So, what did I end up bringing home? As usual, I brought more money than I expected to use, and spent all but the last dollar.

My shopping list:
1. Favorite breads from New Cascadia Traditional Bakery ("the gluten free artisans") to bring home to slice and freeze: Seeded loaf, Portland Sourdough baguette, and a slice of surprisingly delicious coffee cake. This baker is amazingly skilled - his pastries are delicate and delicious, not only by gf standards.
2. Free range farm eggs (brown and green and white)
3. A small grass-fed lamb sirloin roast, from SuDan farms to prepare in a version of Paula Wolfert's Lamb Tagine, using some of the preserved lemons I canned this winter.
4. Flat leaf parsley, for the above recipe and quinoa salad. I also like to use parsley as a green in side salads, because it keeps well in the fridge and I love it's strong flavor (as a kid I used to eat the parsley garnish off the rest of my family's plates in restaurants).
5. Basil, so happy to see it, finally! I have been craving pesto, and am so excited to make some, to spread on bread with goat cheese and radishes.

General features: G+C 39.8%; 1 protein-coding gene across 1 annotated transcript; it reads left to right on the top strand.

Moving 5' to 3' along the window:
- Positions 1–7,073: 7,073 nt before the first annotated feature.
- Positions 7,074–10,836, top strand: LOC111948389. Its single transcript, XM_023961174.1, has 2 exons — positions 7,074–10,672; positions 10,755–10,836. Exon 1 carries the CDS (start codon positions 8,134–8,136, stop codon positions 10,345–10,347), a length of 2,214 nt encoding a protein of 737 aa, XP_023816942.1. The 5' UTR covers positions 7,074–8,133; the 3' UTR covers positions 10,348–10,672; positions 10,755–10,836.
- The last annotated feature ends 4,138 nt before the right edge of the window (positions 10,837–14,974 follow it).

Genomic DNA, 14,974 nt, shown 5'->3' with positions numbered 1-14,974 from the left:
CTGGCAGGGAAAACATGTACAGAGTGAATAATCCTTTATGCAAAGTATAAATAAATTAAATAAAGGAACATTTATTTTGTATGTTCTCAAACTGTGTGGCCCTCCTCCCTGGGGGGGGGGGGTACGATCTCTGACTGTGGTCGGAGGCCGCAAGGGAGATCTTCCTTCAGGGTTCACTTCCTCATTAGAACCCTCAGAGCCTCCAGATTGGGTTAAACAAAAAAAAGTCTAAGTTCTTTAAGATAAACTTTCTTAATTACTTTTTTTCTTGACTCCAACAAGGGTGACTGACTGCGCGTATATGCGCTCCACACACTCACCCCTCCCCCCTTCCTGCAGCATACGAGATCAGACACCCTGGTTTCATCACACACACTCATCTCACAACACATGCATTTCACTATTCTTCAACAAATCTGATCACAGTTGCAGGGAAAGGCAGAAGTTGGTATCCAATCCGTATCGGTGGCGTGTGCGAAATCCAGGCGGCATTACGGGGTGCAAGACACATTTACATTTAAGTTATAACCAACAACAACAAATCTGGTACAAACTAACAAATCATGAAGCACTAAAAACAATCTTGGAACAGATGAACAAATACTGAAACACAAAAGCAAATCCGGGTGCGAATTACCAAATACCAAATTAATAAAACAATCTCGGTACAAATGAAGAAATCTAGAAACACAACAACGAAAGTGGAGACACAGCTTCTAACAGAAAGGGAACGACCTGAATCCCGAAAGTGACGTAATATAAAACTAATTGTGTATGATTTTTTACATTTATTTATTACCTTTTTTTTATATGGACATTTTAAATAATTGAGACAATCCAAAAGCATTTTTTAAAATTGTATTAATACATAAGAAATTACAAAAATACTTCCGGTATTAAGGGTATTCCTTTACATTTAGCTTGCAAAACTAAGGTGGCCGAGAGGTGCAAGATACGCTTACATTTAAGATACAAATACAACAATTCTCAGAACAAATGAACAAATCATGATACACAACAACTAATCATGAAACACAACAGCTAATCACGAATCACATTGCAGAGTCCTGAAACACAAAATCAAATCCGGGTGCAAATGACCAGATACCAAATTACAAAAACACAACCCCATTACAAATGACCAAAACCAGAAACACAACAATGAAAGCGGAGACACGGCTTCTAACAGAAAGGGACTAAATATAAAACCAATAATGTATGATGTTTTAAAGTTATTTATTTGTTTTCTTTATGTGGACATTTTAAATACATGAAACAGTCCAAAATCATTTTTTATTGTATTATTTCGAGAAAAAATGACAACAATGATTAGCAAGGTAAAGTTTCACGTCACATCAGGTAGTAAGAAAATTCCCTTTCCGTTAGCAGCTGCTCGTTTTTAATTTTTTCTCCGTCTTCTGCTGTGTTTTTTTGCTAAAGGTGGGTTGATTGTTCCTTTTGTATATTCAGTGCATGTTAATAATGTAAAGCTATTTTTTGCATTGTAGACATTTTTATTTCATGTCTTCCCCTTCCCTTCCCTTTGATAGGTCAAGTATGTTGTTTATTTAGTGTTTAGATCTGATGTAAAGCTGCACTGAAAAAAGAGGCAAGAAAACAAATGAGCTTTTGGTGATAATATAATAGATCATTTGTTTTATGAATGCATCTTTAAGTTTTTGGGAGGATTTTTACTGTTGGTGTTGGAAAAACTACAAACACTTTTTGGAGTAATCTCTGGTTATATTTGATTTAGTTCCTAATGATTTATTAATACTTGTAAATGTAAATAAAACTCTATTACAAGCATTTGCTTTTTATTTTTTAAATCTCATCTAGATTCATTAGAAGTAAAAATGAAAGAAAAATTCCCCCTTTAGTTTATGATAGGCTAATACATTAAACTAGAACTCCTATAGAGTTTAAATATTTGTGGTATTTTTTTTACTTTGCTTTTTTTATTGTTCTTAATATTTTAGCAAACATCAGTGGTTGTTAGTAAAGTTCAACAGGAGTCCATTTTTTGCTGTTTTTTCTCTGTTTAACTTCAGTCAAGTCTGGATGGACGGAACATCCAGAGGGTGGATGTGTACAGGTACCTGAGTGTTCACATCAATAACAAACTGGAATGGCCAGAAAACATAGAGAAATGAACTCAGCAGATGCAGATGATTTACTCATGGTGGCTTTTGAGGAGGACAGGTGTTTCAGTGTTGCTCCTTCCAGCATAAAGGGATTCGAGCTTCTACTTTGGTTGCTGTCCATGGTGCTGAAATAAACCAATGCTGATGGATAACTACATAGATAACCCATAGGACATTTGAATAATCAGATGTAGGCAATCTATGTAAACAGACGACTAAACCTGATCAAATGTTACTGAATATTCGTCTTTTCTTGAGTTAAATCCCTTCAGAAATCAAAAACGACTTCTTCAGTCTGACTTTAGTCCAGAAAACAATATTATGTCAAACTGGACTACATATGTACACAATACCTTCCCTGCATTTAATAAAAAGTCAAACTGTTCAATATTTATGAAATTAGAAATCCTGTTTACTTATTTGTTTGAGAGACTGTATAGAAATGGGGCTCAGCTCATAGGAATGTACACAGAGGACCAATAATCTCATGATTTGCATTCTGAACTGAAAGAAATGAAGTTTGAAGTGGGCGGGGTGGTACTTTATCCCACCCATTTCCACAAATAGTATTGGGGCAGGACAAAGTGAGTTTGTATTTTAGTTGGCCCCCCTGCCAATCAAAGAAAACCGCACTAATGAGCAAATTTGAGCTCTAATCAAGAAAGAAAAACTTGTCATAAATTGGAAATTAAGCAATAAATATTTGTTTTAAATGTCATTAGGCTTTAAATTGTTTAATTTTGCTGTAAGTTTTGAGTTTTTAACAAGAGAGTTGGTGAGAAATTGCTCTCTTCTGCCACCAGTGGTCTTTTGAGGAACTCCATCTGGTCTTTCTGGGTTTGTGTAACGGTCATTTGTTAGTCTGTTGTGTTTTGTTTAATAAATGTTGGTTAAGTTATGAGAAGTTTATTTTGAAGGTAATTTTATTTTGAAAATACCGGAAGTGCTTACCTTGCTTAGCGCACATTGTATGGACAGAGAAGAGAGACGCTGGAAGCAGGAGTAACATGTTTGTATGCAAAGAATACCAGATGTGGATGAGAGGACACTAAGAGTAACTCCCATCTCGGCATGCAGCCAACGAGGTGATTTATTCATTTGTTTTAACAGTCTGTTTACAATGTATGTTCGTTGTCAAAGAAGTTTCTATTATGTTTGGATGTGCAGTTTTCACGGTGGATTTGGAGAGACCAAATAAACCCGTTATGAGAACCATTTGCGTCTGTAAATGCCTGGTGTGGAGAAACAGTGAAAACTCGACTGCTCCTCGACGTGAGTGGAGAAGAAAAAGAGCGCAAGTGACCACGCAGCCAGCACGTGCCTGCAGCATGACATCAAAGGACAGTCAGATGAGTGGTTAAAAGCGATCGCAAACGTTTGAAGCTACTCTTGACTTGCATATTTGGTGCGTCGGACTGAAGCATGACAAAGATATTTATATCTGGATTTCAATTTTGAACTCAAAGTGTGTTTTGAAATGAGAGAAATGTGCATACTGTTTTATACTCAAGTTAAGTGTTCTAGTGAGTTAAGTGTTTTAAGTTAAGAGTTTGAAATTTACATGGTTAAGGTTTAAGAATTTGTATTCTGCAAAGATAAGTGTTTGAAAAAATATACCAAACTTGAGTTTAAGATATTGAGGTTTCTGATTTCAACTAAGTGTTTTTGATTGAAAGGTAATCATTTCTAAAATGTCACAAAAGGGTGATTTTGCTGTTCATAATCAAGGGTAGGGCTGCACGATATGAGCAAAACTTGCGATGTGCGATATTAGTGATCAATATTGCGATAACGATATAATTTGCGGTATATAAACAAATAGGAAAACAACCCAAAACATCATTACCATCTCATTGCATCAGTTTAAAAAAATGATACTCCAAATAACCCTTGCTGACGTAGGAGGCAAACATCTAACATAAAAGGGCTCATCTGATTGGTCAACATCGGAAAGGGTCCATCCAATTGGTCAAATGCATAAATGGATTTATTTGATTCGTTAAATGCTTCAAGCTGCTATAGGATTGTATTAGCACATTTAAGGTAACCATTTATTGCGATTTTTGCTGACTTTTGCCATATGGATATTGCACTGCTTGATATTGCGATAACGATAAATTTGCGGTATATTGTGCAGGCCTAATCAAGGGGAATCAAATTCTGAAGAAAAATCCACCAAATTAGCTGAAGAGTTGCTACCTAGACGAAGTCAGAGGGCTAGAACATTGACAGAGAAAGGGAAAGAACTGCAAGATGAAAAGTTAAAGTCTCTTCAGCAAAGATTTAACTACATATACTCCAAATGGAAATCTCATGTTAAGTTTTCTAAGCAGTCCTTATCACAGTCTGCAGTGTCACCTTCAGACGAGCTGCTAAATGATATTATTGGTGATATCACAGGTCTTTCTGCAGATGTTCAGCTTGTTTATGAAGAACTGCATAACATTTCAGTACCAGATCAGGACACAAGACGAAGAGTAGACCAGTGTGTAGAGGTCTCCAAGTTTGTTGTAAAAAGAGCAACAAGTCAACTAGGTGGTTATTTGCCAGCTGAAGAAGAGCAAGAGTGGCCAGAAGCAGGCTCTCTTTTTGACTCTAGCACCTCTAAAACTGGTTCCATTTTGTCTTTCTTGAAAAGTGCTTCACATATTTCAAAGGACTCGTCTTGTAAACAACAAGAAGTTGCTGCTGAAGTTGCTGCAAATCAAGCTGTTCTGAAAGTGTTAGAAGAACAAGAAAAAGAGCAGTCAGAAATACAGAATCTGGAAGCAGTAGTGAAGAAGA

6. Radishes - just learned that you can saute the greens too - delicious!
7. A cucumber.
8. Kale for a new simple salad recipe that a friend gave to me.
9, Green garlic - so delicious to saute with greens. It's fun to see the bulbs at the market grow bigger each week as the season progresses.
10. Dry pinto beans - grown locally! How cool! I've really been into making a pot of beans to snack on and keep in the fridge - SO much tastier than canned.
11. Finally, I had $7 left in my pocket. I debated between a slice of rustic pate from Chop, and a tub of pickles from Picklopolis. With summer coming and bikini time in mind, I opted for the pickles. And, they let me select a mix: spicy carrots, red onions and green beans.

I couldn't leave the market without a treat from one of my favorite vendors - Northwest Heritage Pork - purveyors of pigs-in-a-blanket, and carnitas tacos (for breakfast, love it). I had already had that coffee cake, so I asked to buy just one of their breakfast sausages, and the sweet lady handed it to me with a smile and a "don't worry about it." What a perfect day!